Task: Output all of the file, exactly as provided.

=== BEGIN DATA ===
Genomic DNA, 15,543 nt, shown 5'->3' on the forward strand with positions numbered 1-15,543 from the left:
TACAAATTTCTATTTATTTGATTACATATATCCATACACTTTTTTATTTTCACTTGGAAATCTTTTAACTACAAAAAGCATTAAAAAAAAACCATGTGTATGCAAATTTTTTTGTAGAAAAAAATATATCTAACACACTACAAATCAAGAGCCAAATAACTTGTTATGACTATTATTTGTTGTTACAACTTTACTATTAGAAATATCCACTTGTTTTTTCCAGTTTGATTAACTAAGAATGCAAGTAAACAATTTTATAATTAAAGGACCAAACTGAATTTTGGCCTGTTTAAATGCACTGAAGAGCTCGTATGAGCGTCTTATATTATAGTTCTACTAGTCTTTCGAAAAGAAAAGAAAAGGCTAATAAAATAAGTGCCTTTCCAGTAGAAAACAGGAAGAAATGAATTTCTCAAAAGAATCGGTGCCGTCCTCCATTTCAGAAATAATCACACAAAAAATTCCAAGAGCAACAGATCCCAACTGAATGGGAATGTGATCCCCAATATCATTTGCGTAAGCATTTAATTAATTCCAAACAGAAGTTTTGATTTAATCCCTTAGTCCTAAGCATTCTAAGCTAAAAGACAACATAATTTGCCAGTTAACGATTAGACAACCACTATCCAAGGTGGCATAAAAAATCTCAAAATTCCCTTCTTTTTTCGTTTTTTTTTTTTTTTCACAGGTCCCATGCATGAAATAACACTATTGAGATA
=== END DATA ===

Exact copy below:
Genomic DNA, 15,543 nt, shown 5'->3' on the forward strand with positions numbered 1-15,543 from the left:
TACAAATTTCTATTTATTTGATTACATATATCCATACACTTTTTTATTTTCACTTGGAAATCTTTTAACTACAAAAAGCATTAAAAAAAAACCATGTGTATGCAAATTTTTTTGTAGAAAAAAATATATCTAACACACTACAAATCAAGAGCCAAATAACTTGTTATGACTATTATTTGTTGTTACAACTTTACTATTAGAAATATCCACTTGTTTTTTCCAGTTTGATTAACTAAGAATGCAAGTAAACAATTTTATAATTAAAGGACCAAACTGAATTTTGGCCTGTTTAAATGCACTGAAGAGCTCGTATGAGCGTCTTATATTATAGTTCTACTAGTCTTTCGAAAAGAAAAGAAAAGGCTAATAAAATAAGTGCCTTTCCAGTAGAAAACAGGAAGAAATGAATTTCTCAAAAGAATCGGTGCCGTCCTCCATTTCAGAAATAATCACACAAAAAATTCCAAGAGCAACAGATCCCAACTGAATGGGAATGTGATCCCCAATATCATTTGCGTAAGCATTTAATTAATTCCAAACAGAAGTTTTGATTTAATCCCTTAGTCCTAAGCATTCTAAGCTAAAAGACAACATAATTTGCCAGTTAACGATTAGACAACCACTATCCAAGGTGGCATAAAAAATCTCAAAATTCCCTTCTTTTTTCGTTTTTTTTTTTTTTTCACAGGTCCCATGCATGAAATAACACTATTGAGATA